So how does the industry engage with a wider audience? I don’t know; if I did I’d be a consultant and I’d be blogging this from my private jet. If I had to guess, I’d say it needs to look beyond its typical audience, which I’m fairly certain is men in their twenties and thirties. This means a lot of modern comic book plots are driven by nostalgia, and maybe to a degree innovation is sacrificed to the status quo – stories echo the stories told twenty or thirty years ago, only with a greater level of ultraviolence to convince everyone it’s a mature medium that isn’t for kids. Only guess what? No-one thinks comics are for kids any more. So maybe that’s somewhere to go – produce a bunch of kid-friendly material (you know, with fewer hearts getting ripped out) and then get involved as much as possible with literacy projects. Exploit the cross-platform nature of characters like Batman or Spider-Man to get kids reading. They’re being used to sell cinema tickets, try working backwards from that.
Then there’s the gender gap – women aren’t a massive section of the western comic readership, although they’re okay with Manga. You can make lots of arguments about how to broaden the market to make it attractive to more geek girls, but you can have all the debates you want over re-designing Wonder Woman, the first thing you need to do is employ more women in the industry. I suspect that would start solving a lot of these issues automatically; at least it might do something about the whole Women in Refrigerators thing.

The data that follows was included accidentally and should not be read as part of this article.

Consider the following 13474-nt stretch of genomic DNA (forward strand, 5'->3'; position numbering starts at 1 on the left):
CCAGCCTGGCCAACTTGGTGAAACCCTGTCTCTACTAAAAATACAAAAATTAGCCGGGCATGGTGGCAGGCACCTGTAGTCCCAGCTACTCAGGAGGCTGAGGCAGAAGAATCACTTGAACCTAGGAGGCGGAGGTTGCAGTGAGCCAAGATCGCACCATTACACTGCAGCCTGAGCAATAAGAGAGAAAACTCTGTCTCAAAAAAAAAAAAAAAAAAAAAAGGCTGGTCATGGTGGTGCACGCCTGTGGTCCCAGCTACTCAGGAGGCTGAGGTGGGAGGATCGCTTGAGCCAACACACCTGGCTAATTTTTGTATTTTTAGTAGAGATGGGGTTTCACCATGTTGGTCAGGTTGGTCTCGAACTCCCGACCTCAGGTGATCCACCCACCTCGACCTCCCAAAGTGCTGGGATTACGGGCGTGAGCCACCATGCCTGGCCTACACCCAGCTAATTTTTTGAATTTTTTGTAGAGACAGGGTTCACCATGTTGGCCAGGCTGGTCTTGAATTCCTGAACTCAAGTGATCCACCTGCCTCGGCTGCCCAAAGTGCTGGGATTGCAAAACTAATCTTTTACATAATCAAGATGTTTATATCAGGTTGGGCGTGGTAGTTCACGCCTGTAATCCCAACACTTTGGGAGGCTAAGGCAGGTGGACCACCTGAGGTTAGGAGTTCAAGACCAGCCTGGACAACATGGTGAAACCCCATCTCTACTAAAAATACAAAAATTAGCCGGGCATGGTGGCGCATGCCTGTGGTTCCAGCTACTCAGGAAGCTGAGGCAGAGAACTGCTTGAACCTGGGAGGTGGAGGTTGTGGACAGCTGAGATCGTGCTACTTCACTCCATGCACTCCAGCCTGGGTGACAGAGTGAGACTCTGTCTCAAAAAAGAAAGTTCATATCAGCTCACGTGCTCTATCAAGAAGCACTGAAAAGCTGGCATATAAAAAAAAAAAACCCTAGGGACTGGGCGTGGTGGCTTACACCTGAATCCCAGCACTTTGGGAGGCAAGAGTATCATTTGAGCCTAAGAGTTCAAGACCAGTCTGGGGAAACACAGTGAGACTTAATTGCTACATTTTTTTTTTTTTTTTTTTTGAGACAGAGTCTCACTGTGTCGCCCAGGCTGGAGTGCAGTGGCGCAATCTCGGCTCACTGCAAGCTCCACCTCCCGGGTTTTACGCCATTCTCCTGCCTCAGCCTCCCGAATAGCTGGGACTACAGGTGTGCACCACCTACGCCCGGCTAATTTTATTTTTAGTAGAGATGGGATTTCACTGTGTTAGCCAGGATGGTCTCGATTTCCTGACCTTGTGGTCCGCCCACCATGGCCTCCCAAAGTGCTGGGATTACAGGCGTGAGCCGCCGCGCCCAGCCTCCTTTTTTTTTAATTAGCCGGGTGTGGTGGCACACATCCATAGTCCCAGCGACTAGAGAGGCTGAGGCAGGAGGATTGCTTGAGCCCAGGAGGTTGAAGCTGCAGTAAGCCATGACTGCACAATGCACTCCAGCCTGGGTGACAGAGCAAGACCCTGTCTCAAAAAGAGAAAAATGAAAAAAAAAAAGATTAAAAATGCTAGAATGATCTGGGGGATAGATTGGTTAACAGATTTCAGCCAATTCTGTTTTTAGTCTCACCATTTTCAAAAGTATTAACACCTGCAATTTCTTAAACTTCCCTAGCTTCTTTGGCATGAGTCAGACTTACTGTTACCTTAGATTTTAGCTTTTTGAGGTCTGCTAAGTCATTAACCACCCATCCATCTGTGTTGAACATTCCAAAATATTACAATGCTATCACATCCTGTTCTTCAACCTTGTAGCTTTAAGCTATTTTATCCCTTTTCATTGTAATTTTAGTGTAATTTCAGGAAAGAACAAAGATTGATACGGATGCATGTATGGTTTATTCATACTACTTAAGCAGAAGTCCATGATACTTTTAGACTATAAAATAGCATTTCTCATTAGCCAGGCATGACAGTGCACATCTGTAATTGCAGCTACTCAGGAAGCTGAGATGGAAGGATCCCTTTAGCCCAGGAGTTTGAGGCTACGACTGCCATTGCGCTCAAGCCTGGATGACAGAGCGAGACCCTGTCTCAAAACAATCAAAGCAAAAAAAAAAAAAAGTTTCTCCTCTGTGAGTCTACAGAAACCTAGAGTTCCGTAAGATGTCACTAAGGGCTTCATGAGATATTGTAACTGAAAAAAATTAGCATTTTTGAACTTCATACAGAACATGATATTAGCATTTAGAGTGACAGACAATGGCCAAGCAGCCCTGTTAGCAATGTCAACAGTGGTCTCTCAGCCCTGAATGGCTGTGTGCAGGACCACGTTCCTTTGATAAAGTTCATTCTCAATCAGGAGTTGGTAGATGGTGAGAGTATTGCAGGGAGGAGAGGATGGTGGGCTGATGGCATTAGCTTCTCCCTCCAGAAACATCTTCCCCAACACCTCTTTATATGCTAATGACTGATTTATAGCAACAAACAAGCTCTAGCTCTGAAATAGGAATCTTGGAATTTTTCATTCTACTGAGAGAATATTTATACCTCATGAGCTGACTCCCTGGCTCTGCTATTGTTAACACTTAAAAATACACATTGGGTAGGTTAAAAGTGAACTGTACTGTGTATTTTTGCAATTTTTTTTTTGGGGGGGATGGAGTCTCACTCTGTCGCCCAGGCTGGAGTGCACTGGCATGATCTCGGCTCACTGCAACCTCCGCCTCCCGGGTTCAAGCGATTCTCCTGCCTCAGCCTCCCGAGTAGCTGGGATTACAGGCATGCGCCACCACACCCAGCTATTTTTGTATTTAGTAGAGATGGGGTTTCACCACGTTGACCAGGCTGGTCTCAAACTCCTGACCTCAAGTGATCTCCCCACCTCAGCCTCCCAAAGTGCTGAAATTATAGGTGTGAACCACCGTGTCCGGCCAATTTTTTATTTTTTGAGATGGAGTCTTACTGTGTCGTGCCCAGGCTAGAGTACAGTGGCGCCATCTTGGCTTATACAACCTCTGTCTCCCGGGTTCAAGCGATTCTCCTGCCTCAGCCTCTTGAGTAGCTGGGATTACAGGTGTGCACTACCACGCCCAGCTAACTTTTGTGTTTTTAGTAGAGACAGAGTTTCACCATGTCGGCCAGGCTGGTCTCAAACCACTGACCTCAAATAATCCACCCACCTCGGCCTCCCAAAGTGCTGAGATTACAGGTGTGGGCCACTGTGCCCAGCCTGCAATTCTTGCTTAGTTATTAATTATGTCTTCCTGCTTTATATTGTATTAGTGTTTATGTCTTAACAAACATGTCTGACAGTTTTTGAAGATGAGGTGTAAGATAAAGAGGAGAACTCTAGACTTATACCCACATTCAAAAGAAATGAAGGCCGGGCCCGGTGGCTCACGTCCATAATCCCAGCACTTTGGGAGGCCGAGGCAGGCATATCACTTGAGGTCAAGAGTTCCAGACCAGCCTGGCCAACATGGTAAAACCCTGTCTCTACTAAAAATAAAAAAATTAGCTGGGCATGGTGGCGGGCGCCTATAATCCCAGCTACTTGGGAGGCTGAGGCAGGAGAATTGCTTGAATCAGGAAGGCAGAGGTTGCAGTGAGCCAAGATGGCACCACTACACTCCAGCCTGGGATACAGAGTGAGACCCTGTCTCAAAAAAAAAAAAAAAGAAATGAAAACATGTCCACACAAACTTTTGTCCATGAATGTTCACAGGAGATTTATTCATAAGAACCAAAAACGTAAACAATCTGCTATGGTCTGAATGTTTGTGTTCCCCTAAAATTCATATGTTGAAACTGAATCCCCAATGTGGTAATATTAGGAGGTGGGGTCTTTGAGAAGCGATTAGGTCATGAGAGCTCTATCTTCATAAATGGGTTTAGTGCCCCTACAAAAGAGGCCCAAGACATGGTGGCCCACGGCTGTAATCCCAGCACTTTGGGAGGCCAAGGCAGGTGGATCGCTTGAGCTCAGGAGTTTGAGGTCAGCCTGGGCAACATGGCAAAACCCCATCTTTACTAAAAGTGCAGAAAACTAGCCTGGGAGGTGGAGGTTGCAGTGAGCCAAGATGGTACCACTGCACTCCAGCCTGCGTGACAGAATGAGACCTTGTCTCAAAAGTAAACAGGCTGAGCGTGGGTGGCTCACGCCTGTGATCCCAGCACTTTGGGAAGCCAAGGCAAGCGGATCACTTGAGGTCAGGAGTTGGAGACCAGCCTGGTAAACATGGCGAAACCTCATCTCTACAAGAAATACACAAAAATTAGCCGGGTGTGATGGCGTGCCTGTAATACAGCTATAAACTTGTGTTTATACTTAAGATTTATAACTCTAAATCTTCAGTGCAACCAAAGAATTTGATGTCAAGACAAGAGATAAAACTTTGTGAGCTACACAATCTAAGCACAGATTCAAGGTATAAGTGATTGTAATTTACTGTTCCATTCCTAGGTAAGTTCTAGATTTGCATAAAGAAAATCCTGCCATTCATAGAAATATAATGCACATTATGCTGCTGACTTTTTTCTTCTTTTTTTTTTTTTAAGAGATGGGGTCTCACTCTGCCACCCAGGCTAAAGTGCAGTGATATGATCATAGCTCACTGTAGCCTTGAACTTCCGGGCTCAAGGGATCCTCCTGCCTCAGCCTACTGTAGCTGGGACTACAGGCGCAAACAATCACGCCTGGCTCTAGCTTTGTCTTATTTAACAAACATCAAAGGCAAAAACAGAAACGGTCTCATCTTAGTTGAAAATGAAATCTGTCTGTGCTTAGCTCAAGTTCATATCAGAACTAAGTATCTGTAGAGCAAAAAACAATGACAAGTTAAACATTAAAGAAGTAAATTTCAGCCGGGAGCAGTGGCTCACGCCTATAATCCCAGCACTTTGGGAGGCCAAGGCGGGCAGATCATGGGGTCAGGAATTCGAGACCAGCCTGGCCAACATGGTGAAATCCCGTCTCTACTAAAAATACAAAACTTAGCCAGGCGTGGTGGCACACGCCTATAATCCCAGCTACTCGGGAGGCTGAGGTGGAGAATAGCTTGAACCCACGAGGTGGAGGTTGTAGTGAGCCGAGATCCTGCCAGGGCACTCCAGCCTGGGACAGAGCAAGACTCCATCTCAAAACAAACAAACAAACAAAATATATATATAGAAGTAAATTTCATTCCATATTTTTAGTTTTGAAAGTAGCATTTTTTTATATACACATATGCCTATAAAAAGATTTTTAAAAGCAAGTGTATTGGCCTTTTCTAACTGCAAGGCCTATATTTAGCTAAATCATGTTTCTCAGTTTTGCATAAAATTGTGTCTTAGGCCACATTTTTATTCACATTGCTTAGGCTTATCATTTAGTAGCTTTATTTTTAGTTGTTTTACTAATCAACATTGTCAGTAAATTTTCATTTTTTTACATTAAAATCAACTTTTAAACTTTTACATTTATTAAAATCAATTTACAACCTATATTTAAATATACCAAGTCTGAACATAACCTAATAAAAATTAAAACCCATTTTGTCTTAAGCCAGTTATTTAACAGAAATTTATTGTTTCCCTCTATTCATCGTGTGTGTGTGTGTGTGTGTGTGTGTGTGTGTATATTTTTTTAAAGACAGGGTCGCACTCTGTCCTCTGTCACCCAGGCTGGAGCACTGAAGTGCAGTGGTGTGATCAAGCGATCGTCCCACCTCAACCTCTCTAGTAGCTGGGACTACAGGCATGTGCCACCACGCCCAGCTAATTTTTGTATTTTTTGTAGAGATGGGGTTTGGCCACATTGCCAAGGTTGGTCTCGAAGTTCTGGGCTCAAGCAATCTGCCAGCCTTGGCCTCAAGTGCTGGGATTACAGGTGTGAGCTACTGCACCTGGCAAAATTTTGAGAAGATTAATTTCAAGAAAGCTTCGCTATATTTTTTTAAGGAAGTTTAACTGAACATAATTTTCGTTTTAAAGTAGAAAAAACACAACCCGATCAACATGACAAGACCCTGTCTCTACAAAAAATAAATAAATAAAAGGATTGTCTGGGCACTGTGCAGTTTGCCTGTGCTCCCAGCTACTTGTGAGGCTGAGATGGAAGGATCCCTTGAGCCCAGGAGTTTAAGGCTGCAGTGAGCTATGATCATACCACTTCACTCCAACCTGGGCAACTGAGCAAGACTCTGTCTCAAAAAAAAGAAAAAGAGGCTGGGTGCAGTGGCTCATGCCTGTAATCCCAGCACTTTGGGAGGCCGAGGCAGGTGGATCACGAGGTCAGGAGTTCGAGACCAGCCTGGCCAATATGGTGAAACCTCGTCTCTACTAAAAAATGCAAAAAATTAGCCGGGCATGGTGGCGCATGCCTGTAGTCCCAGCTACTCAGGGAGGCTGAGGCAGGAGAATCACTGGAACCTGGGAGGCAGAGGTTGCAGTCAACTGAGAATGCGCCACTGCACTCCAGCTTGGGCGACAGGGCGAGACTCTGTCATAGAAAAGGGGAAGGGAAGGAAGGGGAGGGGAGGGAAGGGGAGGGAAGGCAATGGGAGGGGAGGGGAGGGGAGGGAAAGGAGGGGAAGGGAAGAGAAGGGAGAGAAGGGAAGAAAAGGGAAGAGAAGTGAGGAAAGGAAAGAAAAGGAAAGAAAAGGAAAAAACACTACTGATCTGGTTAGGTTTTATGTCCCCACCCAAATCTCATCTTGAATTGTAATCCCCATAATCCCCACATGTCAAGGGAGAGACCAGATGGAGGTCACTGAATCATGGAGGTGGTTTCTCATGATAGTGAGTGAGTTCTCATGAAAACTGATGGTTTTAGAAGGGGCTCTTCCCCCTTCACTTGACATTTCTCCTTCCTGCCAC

But you can do all that but comics are still somewhat invisible, even if that fact is masked by the ubiquity of superheroes over recent years. I have to travel a minimum of five miles to get to a shop that sells comics, and that’s a specialist retailer. And then I have to walk through a Twilight section to get to the comics, which makes the store look even more specialist. Getting them into newsagents and supermarkets is a first step, although maybe a panacea – they’re still expensive, and people have to want to actually buy them when they see them. Still visibility is a first step. Get more genres out there – I know there’s a Fringe comic out there, but why not release, I dunno, a Glee comic? Okay, it wouldn’t work because the point of Glee is the music, but hey, can’t someone figure out how to use the whole digital app thing to produce a comic that includes music? Maybe audio books could be the next big influence on comics?
And, being a closet idealist, when I saved the comic industry and made millions, I’d use the goodwill people have towards the whole superhero thing and set up a charitable foundation to support various good causes; a friend once told me that comics can help deaf children learn to read because the visuals help develop understanding of the words, and that’s stuck with me, and so I’d build on stuff like that. Because characters like Superman have transcended the comic industry and have become a byword for helping others. And that’s something that’s worth building on; you can’t read about superheroes every week for years without wanting to leave the world a better place.
So those are my thoughts on the future of comics. If you’re a reader and disagree, fair enough, tell me why. If you’re an industry professional…
…I’ll invoice you later 😉